planning-a-move-when-youre-elderlyMoving house is always a stressful experience – even if everything goes relatively smoothly, never underestimate just how emotionally and physically exhausting it can be. It goes without saying that the older you get, the more difficulties are involved.  If you are arranging a move for yourself, you will probably be reasonably confident in how well you can deal with the experience. However, if you are helping an older friend or relative to move home, perhaps even into sheltered or residential care accommodation, there is plenty of good advice on hand.

Here are some tips you should consider:

  • Downsize well in advance – if you are moving to a much smaller house or apartment, or into sheltered accommodation, you will need to consider what you need to get rid of beforehand. Large items which may be wanted by the family in future can be put into storage, and it might be a good time to calmly discuss what happens to more precious things either now or in the future. If the idea of having to accept yard sale prices to accommodate downsizing in a hurry is upsetting, storage is a good option to give everyone time to get used to the move.
  • Delegate – for those of you that are already dedicated list makers, you will know the joys being able to assign tasks that don’t directly need you to others. Moving house is definitely not a one person job; get friends and family to help with anything from booking the removal van to researching useful shops and businesses close to your new home (a great task to give to the grandchildren!). There are things that you will have to do yourself unless someone else has Power of Attorney for you, so save your energy for those!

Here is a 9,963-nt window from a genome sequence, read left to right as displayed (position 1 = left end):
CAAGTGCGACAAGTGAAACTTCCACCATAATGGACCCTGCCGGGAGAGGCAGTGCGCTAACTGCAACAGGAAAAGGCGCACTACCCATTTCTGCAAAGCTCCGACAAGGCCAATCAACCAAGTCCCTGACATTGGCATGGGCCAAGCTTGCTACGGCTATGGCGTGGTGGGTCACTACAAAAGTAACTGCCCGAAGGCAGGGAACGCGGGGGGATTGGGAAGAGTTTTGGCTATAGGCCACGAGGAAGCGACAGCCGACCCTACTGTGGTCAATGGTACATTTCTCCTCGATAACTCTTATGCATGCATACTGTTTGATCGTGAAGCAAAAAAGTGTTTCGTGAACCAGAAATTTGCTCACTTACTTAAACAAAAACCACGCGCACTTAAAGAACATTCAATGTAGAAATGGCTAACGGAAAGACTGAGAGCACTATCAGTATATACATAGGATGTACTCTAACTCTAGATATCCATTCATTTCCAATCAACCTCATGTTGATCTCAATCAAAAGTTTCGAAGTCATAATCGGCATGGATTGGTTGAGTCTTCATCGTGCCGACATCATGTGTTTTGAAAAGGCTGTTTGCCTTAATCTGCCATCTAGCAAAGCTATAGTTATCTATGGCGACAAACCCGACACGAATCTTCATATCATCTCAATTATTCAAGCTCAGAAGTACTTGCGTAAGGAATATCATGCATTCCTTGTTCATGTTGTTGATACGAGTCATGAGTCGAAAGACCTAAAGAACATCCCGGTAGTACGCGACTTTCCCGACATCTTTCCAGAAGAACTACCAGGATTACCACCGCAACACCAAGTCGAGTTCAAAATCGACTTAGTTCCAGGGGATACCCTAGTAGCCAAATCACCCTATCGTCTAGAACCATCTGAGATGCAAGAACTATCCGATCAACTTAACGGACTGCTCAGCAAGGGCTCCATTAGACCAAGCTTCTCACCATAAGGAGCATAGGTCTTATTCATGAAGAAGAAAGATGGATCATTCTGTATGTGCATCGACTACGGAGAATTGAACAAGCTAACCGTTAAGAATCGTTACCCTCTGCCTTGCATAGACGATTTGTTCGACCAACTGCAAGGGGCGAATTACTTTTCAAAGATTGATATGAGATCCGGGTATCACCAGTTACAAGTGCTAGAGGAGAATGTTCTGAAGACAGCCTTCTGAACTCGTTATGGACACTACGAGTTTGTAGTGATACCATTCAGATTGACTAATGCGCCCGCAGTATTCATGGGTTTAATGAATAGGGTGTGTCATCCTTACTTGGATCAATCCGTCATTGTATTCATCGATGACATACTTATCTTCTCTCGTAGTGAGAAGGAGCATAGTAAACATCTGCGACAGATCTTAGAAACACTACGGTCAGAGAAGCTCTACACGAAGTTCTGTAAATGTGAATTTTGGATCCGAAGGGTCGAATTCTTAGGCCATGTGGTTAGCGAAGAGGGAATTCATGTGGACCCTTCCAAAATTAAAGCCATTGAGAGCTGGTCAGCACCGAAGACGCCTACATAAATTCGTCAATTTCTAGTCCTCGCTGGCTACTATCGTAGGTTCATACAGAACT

• Ask your removals company what they can offer – after all, they are the professionals. Look for a company that not only provides a packing service, but one that will help you unpack as well. Some firms will even offer furniture assembly services, and be able to give you expert advice on safe transport of valuable ornaments, paintings, and other items. This will cost a little more, of course, but it’s worth it to know that you won’t have to worry about who will help you unpack or put the wardrobe together at the other end.
  • Moving day – make sure that you have a separate box and suitcase which you keep with you and which does not go in the removal van. This should hold your nightclothes, washbag, and a change of clothes for the following day, together with all essential medications, eyeglasses (and spares), and important papers such as medical forms, bank documents, and any paperwork to do with the move itself. In the box should be your kettle, tea, coffee, powdered milk, a mug and place setting with cutlery, and a meal that doesn’t need refrigerating, such as canned soup or a jar of hot dogs. There is nothing worse than getting to your new home and not being able to prepare a light snack!

Here’s hoping that your move goes smoothly, and that you settle in quickly. You’re never too old for a fresh start!